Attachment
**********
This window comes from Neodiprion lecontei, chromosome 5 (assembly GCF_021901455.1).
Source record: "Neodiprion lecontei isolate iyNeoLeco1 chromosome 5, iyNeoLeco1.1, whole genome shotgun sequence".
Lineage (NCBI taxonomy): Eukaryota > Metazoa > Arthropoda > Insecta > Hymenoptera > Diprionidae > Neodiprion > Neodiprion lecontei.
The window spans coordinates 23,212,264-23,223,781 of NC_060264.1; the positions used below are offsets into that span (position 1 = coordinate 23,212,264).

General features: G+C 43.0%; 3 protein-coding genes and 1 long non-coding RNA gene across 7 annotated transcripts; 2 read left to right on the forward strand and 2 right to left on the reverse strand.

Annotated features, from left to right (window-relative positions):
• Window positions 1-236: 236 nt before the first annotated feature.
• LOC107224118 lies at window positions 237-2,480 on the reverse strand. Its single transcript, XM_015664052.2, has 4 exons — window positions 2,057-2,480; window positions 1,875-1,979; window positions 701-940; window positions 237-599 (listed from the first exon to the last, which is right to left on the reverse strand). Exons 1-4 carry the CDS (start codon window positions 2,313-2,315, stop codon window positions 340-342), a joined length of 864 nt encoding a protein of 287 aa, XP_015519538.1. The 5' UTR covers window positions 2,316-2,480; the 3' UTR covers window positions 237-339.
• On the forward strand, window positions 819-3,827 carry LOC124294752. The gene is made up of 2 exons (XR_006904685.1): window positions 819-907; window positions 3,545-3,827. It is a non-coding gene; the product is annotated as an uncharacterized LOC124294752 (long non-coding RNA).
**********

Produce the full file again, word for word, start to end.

This window comes from Neodiprion lecontei, chromosome 5 (assembly GCF_021901455.1).
Source record: "Neodiprion lecontei isolate iyNeoLeco1 chromosome 5, iyNeoLeco1.1, whole genome shotgun sequence".
Lineage (NCBI taxonomy): Eukaryota > Metazoa > Arthropoda > Insecta > Hymenoptera > Diprionidae > Neodiprion > Neodiprion lecontei.
The window spans coordinates 23,212,264-23,223,781 of NC_060264.1; the positions used below are offsets into that span (position 1 = coordinate 23,212,264).

General features: G+C 43.0%; 3 protein-coding genes and 1 long non-coding RNA gene across 7 annotated transcripts; 2 read left to right on the forward strand and 2 right to left on the reverse strand.

Annotated features, from left to right (window-relative positions):
• Window positions 1-236: 236 nt before the first annotated feature.
• LOC107224118 lies at window positions 237-2,480 on the reverse strand. Its single transcript, XM_015664052.2, has 4 exons — window positions 2,057-2,480; window positions 1,875-1,979; window positions 701-940; window positions 237-599 (listed from the first exon to the last, which is right to left on the reverse strand). Exons 1-4 carry the CDS (start codon window positions 2,313-2,315, stop codon window positions 340-342), a joined length of 864 nt encoding a protein of 287 aa, XP_015519538.1. The 5' UTR covers window positions 2,316-2,480; the 3' UTR covers window positions 237-339.
• On the forward strand, window positions 819-3,827 carry LOC124294752. The gene is made up of 2 exons (XR_006904685.1): window positions 819-907; window positions 3,545-3,827. It is a non-coding gene; the product is annotated as an uncharacterized LOC124294752 (long non-coding RNA).